The power of regeneration

The wide-ranging application of platelet rich growth factor Endoret (PRGF) in surgical dentistry is helping to make outcomes safer and more predictable  

14 June, 2018 / clinical
 Dr Jerome P Sullivan  

Due to its powerful regenerative properties, platelet rich growth factor Endoret (PRGF) is being increasingly used in many fields of medicine, such as plastic surgery and dental implantology.

It has been shown to reduce scarring, rejuvenate damaged facial tissue, and accelerate wound healing. Endoret (PRGF) is proven to promote angiogenesis, cell migration, cell proliferation and the secretion of growth factors active in the wound healing cascade, while at the same time decreasing inflammation and pain.

Through this simple case report, I would like to show how Endoret (PRGF) can be applied in the field of dental implantology to make treatment outcomes more predicable by optimising healing conditions.

In this simple case, all three forms of Endoret (PRGF) were used to achieve a small lateral augmentation of the implant site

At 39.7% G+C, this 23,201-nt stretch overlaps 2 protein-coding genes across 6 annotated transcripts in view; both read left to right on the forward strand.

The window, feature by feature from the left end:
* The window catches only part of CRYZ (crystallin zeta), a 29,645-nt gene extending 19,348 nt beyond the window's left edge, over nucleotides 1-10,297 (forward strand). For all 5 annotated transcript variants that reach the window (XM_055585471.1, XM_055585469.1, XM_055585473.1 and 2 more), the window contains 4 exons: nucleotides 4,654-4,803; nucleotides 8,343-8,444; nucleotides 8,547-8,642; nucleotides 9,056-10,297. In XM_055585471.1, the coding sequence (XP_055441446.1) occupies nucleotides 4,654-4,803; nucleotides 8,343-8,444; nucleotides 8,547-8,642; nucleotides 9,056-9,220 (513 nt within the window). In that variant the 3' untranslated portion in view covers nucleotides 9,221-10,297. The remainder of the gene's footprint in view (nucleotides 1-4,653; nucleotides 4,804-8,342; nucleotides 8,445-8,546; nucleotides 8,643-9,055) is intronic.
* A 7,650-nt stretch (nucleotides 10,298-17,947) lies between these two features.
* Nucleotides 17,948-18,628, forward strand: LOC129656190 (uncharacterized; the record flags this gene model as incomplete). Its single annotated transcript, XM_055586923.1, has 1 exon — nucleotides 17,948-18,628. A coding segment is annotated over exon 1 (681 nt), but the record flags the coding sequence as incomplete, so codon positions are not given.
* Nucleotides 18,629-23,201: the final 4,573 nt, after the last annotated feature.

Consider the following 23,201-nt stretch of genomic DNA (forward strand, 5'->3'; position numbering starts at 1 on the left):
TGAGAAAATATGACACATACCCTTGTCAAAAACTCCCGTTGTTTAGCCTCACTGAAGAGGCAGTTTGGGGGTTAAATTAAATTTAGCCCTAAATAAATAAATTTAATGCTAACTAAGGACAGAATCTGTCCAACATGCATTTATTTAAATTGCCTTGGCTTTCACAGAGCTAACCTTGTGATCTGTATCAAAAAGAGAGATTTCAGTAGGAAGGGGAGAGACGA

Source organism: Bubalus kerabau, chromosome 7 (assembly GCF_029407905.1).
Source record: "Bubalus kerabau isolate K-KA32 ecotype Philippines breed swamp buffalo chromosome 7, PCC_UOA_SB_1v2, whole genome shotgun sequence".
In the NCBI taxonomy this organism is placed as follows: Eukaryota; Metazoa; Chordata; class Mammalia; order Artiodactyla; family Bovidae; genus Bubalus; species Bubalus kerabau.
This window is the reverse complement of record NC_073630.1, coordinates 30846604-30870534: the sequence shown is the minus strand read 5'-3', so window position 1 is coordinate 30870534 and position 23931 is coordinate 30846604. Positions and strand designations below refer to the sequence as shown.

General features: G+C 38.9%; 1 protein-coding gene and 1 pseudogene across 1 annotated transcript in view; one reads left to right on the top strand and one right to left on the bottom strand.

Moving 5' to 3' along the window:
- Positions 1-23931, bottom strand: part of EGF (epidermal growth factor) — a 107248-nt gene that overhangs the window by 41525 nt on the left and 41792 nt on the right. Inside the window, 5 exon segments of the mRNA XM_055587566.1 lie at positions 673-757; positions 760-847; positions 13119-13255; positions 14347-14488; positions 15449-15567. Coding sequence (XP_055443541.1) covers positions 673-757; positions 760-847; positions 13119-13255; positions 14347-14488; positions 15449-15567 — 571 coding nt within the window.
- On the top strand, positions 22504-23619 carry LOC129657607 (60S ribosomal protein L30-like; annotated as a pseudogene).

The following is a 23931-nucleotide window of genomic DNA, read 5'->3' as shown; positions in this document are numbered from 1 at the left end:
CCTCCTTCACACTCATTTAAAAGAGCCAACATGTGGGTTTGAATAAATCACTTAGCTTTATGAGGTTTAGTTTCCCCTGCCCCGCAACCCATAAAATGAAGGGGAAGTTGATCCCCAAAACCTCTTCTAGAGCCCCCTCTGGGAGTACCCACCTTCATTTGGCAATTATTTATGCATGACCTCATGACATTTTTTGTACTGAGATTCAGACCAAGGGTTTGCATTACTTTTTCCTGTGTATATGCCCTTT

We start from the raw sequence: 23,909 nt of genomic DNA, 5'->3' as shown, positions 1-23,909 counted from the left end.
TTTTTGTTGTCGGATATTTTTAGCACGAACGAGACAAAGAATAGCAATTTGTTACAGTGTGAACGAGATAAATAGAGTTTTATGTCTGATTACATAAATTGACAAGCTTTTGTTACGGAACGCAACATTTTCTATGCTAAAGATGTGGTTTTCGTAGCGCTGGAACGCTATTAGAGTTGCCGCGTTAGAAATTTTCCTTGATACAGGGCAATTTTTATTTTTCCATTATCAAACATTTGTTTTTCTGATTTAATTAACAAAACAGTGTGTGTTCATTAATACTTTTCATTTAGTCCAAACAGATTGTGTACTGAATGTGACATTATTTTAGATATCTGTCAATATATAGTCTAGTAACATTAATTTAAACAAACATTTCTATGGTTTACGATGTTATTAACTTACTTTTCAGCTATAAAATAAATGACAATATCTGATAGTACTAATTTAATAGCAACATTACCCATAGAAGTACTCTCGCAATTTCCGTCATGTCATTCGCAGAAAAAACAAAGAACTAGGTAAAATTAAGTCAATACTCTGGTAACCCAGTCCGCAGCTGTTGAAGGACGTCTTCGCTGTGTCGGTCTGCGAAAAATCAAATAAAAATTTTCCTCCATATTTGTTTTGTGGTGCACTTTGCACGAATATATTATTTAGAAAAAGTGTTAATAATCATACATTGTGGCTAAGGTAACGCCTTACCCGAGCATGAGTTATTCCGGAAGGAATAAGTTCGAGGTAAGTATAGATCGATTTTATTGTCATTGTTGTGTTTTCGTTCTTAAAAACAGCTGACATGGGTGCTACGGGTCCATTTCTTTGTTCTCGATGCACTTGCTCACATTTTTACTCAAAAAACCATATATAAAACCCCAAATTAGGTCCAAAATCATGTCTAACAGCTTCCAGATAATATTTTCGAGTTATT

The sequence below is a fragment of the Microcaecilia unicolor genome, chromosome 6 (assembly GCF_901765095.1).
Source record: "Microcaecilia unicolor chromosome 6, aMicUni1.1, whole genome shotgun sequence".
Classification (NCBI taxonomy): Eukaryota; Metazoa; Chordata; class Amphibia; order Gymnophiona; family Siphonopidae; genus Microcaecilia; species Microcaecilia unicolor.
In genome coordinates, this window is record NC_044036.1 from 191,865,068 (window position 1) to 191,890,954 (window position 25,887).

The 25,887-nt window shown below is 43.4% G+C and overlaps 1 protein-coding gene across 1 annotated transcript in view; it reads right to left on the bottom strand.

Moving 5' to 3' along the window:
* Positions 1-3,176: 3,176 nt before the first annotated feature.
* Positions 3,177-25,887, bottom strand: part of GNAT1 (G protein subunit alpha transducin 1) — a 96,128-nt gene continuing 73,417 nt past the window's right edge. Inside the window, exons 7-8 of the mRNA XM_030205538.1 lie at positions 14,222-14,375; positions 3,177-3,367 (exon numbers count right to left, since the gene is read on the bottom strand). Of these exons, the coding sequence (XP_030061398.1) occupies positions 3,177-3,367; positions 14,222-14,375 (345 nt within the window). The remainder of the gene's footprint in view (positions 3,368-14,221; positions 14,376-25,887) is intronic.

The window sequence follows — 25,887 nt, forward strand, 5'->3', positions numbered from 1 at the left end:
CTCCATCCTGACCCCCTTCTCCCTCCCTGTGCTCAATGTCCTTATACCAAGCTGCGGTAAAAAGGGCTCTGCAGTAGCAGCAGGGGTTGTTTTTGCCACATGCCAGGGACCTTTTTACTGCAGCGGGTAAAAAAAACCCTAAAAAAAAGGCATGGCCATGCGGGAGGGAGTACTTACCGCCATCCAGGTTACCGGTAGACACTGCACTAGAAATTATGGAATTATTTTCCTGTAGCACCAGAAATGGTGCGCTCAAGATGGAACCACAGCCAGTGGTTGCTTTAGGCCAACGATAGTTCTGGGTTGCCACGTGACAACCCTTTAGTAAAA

Preparation of platelet rich growth factor (Endoret)

Step one is to collect a small quantity of the patient’s blood. Four collection tubes, each containing 9ml of blood, are filled. A total of 36ml is usually sufficient for most implant cases (Fig 1) However, in larger cases where more augmentation is required it is usual to collect eight tubes (72ml).

Once the blood has been collected, the patient is asked to return to the waiting area while the fractionation process is carried out which takes about 15 minutes. The collection tubes are transferred to the centrifuge machine (Fig 2). At the end of the eight-minute cycle, the collection tubes are immediately returned to their stand. It is important that this is done carefully with minimal disruption to the blood, which is now separated into four distinctive bands.

Each tube is now marked. The erythrocytes are heaviest and lie in the bottom half.

Next is a thin buffy layer approximately 0.5cm thick. This is the leukocyte fraction which must be avoided as these cells will evoke pain and inflammation.

In the top half of the tube is the liquid fraction of interest. Concentrated in platelets, plasma and growth factors, this straw-coloured layer is itself divided into two fractions: 1 and 2.

While fraction 1 (F1) is richer in the fibrin, which will create the collagen matrix for wound healing, fraction 2 (F2) contains the greatest concentration of platelets and protein markers. It is these protein markers which signal to the regenerative cells and trigger their activity.